Hares Hill Road Bridge
|Hares Hill Road Bridge over French Creek|
Looking upstream (northwest)
|Carries||Single lane of SR 1045 in Chester County|
|Locale||Kimberton, Pennsylvania, and Phoenixville, Pennsylvania|
|Official name||SR 1045 Hares Hill Bridge|
|Other name(s)||Silver Bridge|
|Design||wrought iron through lattice girder|
|Total length||103 ft 4 in (31.50 m)|
|Width||14 ft (4.3 m)|
|Daily traffic||approx. 4,000|
Hare's Hill Road Bridge
|Nearest city||Phoenixville, Pennsylvania|
|Area||0.2 acres (0.08 ha)|
|Architectural style||Bow string truss|
|NRHP Reference #||78002375|
|Added to NRHP||March 28, 1978|
The Hares Hill Road Bridge is a single-span, wrought iron, bowstring-shaped lattice girder bridge. It was built in 1869 by Moseley Iron Bridge and Roof Company and is the only known surviving example of this kind. The bridge spans French Creek, a Pennsylvania Scenic River, and connects the village of Kimberton and Spring City in Chester County, Pennsylvania. The structure has a current load posting of 7 tons (6.4 metric tons).
The Hares Hill Road Bridge superstructure consists of one 103 feet 4 inches (31.50 m) wrought-iron lattice girder span. The ends are supported on stone masonry abutments built by Abraham Taney, Jr., also in 1869. The bridge has been extensively rehabilitated several times, one of which added the current open grid steel deck.
The structure is listed in the National Register of Historic Places and has a high degree of historical and technological significance: it is the only known surviving example of Thomas William Moseley’s patented "Wrought Iron Lattice Girder Bridge." The bridge has been recorded by the Historic American Engineering Record (HAER) with detailed drawings, photographs, and a historical narrative. The structure carries one lane of traffic on Hares Hill Road (unsigned State Route 1045) across French Creek. Residences are located along the north bank of French Creek and a wooded area runs along the south bank.
The abutments are founded on rock and consist of random rubble mortared sandstone. They are 20 feet (6.1 m) long, 7 feet (2.1 m) wide at the base, have a batter of 1/2 inch per foot (1:24), and are about 12 feet (3.7 m) high above low water. Concrete pedestals have replaced the original stone-bearing seats. Wing walls extend approximately 60 feet (18 m) with a slight flare on the south side. The north wings are about 20 feet (6.1 m) long.
The original superstructure consisted of the two wrought-iron arched girders with lattice webbing and a timber floor system. The arch girders are made up of a pair of "Z"-shaped bars riveted to a central plate diaphragm. Diagonal lattice members fill the web between the upper and lower portions of the plate. Each arch has seven vertical members that support the floor system, along with the lattice and bottom tie plate. Bowstring-type tie rods extend diagonally from the bottom of the center vertical on both sides of each arch.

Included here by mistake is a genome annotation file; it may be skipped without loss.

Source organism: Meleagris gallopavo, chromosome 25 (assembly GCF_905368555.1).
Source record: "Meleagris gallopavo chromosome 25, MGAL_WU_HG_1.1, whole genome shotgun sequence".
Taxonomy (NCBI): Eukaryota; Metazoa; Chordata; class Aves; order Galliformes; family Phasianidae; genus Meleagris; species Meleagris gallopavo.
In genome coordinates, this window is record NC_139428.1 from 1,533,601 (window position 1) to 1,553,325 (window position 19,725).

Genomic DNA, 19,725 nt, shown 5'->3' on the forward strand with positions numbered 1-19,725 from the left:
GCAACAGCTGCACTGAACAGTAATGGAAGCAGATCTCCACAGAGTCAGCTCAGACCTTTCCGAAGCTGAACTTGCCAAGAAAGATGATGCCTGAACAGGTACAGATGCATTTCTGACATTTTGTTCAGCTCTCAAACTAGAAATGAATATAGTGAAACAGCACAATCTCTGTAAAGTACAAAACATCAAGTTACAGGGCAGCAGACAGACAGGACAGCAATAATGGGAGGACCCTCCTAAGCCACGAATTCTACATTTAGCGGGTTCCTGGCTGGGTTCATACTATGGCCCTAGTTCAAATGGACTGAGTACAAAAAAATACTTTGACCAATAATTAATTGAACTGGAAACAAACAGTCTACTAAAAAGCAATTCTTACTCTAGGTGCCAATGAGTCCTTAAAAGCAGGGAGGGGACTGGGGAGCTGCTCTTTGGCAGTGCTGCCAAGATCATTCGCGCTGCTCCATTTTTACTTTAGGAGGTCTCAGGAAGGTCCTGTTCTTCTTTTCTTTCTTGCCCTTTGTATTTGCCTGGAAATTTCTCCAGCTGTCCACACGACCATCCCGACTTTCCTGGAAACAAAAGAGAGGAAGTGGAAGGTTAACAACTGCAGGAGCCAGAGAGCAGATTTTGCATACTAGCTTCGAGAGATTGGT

The HAER narrative cites three major rehabilitation campaigns before 1991.
While the bridge is currently painted yellow, it was painted silver for many years and local residents still refer to it as the "Silver Bridge."
In 2009, the Pennsylvania Department of Transportation (PennDOT) was programmed to spend $1.7 million to rehabilitate this bridge and improve its load capacity without interfering with its historical nature. On June 22, 2010, the bridge was closed for rehabilitation work including replacement of the open-grid steel deck with a new deck incorporating a concrete center section for bicycle use. The $826,689 restoration was expected to last until October 2010 and raise the load restriction to 15 tons (14 metric tons).
The Hares Hill Road bridge was scheduled to reopen on Friday, December 10, 2010, according to a PennDOT press release.
- East Pikeland Township, Pennsylvania
- Kimberton, Pennsylvania
- Zenas King
- List of bridges documented by the Historic American Engineering Record in Pennsylvania
- Moseley Wrought Iron Arch Bridge
- National Park Service (2009-03-13). "National Register Information System". National Register of Historic Places. National Park Service.
- "Hare's Hill Road Bridge". Retrieved 2009-07-10.[dead link]
- "Hares Hill Road bridge detour starts today". Archived from the original on July 28, 2012. Retrieved 26 June 2010.
- "News for Immediate Release, "PennDOT to Reopen Historic Hares Hill Road Bridge in East Pikeland Township, Chester County on Friday."". Retrieved 8 December 2010.[dead link]
- Crossroads of Kimberton
- King, Allan King (June 5, 1999). Discovering Zenas King (Speech). Society for Industrial Archeology Annual Conference. Savannah, Georgia. Retrieved February 1, 2014.
- Historic American Engineering Record (HAER) No. , "Hare's Hill Road Bridge, Spanning French Creek, Kimberton, Chester County, PA"
- Hares Hill Road Bridge at Structurae
- History of Kimberton Inn
- NBI Rating